Making Money from WordPress Plugins, Themes and the GNU General Public License
Are you planning to release a commercial "premium" WordPress theme or plugin or even a software application maybe? Have you thought about how you are going to market the product? Have you though about the licensing issues, especially if the source code is available for all to see?
This article will discus "premium" themes and plugins in particular and the issuing of licensing under the GNU General Public License agreement.
As commercial plugins are a rare sight in the WordPress community, I’m going to discuss the general idea of commercial, paid for, premium WordPress themes and plugins in more detail and provide my views on the relevant issues raised in this respect.
First let me clarify my position. I’m new to writing plugins, in fact I haven’t been brave enough to release any to the outside world yet. I just write simple ones to get round problems on my site and then only if I cannot find a plugin to do the job from the many excellent plugin authors far more skilled in this task than myself. I don’t believe in re-inventing the wheel.
If you are a developer or have experience in this area (you might be going through this process now) I’m sure your views will be welcomed by all. So don’t be shy, correct me where I’m wrong, elaborate on a point where necessary and share any ideas I’ve missed.
GNU General Public License?
What is the GNU General Public Licence (GPL) and does it insist that everything has to be given away for free? The following is an edited quote from the GNU site (http://www.gnu.org/licenses/gpl.html):
The GNU General Public License is a free, copyleft license for software and other kinds of works.
The licenses for most software and other practical works are designed to take away your freedom to share and change the works. By contrast, the GNU General Public License is intended to guarantee your freedom to share and change all versions of a program–to make sure it remains free software for all its users.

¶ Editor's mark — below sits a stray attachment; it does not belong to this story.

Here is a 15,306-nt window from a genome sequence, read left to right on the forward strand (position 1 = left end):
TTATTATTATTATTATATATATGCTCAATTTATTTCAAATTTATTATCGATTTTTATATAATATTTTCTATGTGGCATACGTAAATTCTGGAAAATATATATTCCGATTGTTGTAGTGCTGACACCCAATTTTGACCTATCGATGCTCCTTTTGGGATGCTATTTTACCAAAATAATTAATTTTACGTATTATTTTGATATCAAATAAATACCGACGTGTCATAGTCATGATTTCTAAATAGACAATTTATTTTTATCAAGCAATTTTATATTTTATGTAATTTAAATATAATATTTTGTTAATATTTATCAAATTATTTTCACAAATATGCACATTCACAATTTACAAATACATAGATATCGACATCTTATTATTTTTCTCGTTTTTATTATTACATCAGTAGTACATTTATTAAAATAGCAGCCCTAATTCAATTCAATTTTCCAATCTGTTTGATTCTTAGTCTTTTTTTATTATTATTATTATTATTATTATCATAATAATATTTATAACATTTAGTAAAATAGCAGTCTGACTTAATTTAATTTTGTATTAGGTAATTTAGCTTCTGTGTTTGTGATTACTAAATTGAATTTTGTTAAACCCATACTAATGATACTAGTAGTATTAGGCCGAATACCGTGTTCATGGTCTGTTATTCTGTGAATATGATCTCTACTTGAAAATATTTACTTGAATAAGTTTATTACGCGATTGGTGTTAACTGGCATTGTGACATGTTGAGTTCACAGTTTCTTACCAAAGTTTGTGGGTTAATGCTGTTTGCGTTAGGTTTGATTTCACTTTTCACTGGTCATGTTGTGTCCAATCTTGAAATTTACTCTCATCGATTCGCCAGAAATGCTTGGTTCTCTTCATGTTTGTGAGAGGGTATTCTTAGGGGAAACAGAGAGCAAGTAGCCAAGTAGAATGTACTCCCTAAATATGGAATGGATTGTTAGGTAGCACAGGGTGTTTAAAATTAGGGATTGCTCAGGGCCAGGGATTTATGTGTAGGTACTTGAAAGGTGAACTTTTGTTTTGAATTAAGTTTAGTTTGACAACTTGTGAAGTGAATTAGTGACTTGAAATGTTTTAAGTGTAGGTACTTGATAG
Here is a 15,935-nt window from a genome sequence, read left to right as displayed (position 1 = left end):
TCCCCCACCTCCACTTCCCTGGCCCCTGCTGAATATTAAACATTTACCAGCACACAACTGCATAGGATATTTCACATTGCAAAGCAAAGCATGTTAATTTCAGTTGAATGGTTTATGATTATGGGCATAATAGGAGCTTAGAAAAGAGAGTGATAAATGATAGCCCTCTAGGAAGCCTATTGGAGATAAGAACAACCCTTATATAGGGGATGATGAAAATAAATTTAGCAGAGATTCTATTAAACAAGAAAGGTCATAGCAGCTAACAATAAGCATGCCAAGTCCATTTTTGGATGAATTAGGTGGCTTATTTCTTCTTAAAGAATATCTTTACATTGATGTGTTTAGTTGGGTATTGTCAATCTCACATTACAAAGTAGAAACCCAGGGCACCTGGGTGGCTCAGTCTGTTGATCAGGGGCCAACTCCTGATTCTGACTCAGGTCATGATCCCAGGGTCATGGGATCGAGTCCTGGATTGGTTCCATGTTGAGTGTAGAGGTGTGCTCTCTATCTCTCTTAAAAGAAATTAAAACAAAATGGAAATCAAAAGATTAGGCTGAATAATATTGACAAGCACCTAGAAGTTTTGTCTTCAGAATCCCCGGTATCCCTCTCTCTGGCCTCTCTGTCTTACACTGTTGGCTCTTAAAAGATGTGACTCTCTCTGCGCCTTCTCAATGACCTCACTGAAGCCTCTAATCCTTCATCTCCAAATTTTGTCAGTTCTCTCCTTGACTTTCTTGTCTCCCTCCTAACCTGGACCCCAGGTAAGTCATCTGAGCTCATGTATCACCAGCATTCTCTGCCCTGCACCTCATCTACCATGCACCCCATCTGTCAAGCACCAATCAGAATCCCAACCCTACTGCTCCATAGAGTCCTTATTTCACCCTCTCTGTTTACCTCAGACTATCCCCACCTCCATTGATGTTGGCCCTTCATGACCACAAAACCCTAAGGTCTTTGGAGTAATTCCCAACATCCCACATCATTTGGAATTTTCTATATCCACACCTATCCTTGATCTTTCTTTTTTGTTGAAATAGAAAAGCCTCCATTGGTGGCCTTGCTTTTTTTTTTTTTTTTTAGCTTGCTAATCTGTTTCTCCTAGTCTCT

When we speak of free software, we are referring to freedom, not price. Our General Public Licenses are designed to make sure that you have the freedom to distribute copies of free software (and charge for them if you wish)…
Developers that use the GNU-GPL protect your rights with two steps: (1) assert copyright on the software, and (2) offer you this License giving you legal permission to copy, distribute and/or modify it.
For the developers’ and authors’ protection, the GNU-GPL clearly explains that there is no warranty for this free software.
So, point of interest number one, the GNU-GPL does not stop an author (or anyone for that matter) from selling a product for a profit.
The author (or owner) of the product retains copyright of the product (unless they give that right away).
non GNU-GPL Licenses
There seem to be many arguments over whether or not themes and plugins can be licensed under other, non-GNU-GPL, licenses. The short answer is yes, they can, but …
Licensing & GNU-GPL Compatibility
A point of contention with writing WordPress plugins seems to be whether plugins have to be GNU-GPL compatible. This of course applies to any addition to any GNU-GPL product, not just WordPress but I will continue to use WordPress as an example (since I think WordPress is the best).
For your plugin to be hosted by WordPress (http://wordpress.org/extend/plugins/about/) there are a few restrictions and one of these restrictions is:
- Your plugin must be GPLv2 Compatible.